Chestnut appointed to Code of Ethics Reform and Clarifications Commission

Published 8:43 pm Wednesday, April 18, 2018

By Adam Dodson | The Selma Times-Journal

Alabama Rep. Prince Chestnut has received word from Speaker of the House Mac McCutcheon that he has been appointed to the Code of Ethics Reform and Clarifications Commission, a newly-formed entity centered around cleaning up laws possessing vague language with the potential for dubious interpretations.

The commission is made possible due to a Senate joint resolution brought to fruition by Sen. Arthur Orr, President Pro-Tem. Del Marsh and Majority Leader Greg Reed, all Republicans.

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Their interest in the commission comes after multiple ethical practices have come into question due to the actions of Alabama officials such as former Gov. Robert Bentley, former U.S. Sen. Luther Strange, former Speaker of the House Mike Hubbard and others.

The commission will be comprised of three appointed state representatives and three appointed senators working alongside the Alabama Attorney General and his chief deputy, the legal advisor to the Governor, the Executive Director of the Ethics Commission and other stakeholders.

They will work to clean up ethics laws containing phrases such as a “thing of value” or “conflict of interest,” which have been interpreted to have ambiguous meanings and have led to shady political practices, according to Chestnut.

“Those are a couple of the key terms we will be looking at. When you are crafting laws, one thing that you want to do is not just look at the law as written, but to try to envision ‘what are the unintended consequences of this law?’ If it is written, someone is going to take what it says and try to apply it to the farthest reaches they can imagine,” Chestnut said. “There is a lot of uncertainty about what is permitted and what’s not.”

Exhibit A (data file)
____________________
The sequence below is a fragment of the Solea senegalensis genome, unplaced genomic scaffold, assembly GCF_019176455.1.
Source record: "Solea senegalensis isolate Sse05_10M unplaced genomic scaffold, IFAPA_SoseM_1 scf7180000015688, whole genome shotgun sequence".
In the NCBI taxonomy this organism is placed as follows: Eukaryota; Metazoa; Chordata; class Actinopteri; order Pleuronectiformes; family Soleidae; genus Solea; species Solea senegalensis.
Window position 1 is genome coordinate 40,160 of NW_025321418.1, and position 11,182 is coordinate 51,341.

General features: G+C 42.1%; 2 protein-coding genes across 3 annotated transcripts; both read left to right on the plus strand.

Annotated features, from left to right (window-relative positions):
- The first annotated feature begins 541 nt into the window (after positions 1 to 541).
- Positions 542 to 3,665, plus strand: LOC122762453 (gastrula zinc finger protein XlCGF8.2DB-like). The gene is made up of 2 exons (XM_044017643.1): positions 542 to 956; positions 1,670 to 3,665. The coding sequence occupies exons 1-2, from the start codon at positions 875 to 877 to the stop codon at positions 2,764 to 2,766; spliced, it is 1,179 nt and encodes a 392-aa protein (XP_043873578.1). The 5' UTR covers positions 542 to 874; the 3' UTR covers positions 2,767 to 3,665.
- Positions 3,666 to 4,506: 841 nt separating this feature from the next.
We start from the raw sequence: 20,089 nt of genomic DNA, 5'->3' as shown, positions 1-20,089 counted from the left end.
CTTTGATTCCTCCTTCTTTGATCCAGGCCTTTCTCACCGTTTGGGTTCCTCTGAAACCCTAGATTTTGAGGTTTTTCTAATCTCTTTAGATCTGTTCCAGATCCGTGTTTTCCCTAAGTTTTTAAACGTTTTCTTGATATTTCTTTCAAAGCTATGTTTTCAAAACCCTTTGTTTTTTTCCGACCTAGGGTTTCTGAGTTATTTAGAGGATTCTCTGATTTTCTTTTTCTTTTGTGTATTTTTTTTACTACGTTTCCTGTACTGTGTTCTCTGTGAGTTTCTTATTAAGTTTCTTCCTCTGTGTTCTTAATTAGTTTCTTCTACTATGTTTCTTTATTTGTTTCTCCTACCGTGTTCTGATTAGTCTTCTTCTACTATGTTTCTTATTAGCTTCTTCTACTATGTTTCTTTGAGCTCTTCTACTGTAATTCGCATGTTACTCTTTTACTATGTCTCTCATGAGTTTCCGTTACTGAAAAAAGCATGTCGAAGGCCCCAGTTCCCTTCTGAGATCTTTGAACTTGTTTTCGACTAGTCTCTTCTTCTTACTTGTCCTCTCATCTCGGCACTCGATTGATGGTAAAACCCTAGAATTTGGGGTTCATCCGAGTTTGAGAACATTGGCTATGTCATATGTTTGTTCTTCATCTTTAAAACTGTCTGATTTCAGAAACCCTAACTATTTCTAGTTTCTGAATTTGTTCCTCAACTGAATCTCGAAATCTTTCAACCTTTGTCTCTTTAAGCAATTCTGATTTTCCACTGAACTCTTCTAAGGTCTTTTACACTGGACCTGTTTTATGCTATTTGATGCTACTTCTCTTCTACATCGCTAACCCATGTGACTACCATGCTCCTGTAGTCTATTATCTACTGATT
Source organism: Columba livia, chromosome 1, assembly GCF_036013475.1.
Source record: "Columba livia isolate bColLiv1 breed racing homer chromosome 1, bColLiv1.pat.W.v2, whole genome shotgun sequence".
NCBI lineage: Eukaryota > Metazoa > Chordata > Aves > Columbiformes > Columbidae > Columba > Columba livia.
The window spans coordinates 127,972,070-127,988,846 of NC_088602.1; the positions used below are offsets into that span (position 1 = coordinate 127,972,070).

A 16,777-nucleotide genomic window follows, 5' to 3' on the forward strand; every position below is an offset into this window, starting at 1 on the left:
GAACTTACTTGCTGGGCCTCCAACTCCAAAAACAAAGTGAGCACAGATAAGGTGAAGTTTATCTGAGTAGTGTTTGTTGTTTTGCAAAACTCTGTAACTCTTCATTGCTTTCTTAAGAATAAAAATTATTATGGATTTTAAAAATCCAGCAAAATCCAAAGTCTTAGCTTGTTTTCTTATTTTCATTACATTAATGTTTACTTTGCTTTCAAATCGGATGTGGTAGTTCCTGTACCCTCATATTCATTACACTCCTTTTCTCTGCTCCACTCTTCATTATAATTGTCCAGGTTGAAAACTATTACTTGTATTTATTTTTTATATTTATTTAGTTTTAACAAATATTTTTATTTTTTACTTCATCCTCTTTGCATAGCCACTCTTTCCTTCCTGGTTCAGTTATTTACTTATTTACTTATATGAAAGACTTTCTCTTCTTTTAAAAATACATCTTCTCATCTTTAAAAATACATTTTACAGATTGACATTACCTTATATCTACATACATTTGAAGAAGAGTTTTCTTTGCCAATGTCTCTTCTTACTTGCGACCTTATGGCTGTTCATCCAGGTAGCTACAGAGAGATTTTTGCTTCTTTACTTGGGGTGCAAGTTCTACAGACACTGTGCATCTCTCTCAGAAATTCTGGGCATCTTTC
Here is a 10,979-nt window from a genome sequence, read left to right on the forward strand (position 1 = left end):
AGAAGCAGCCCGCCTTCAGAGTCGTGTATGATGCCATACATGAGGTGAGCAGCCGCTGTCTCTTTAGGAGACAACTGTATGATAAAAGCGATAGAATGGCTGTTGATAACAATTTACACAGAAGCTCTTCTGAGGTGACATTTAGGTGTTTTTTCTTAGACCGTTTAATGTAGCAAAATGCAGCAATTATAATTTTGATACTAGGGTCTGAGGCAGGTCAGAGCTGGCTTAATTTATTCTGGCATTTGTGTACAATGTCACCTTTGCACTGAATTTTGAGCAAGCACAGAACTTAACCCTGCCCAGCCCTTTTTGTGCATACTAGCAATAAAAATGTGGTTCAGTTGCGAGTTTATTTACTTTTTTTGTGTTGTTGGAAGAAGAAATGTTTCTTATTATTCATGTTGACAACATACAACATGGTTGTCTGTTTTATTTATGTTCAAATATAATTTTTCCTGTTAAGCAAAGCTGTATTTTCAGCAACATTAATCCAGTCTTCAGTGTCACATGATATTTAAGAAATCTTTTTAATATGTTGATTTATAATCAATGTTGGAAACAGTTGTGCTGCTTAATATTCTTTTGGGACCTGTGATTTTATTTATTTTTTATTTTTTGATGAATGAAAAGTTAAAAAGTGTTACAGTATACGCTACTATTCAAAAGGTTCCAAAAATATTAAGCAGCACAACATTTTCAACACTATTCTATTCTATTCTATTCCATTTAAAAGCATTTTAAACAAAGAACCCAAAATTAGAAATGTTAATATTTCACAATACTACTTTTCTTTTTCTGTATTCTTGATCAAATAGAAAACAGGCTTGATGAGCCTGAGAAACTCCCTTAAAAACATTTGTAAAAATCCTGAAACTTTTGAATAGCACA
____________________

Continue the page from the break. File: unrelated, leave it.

The creation of this commission, he said, is due to a code of ethics that dates back more than 40 years with 25 different amendments. Because of this, the ethics laws have become confusing, lengthy or vague. Someone with the attorney general’s office could interpret one phrase of an ethics law differently than someone from the Ethics Commission, catalyzing the potential for legal conflicts.

Chestnut’s appointment to the commission comes a few weeks after the end of the legislative term, and before he has even served a full year in the house. Appointed by the Speaker of the House himself, Chestnut said it’s a product of his trust he has built with McCutcheon.

Moving forward, he knows he has been given a large responsibility early on in his congressional career, and plans to prove himself.

“The first thing I am going to do is listen. It is my understanding that there is a large document that has been prepared by a few senators with some issues they see with the current ethics laws that need clarifying,” Chestnut said. “I am grateful for the Speaker of the House appointing me to serve on such an important position. This shows the Speaker’s trust in my skills, knowledge and ability to get things done.”

While the legislative session has come to an end, the Ethics Reform and Clarification Commission could meet before the beginning of the next term. According to Chestnut, the commission could meet as early as the next couple months.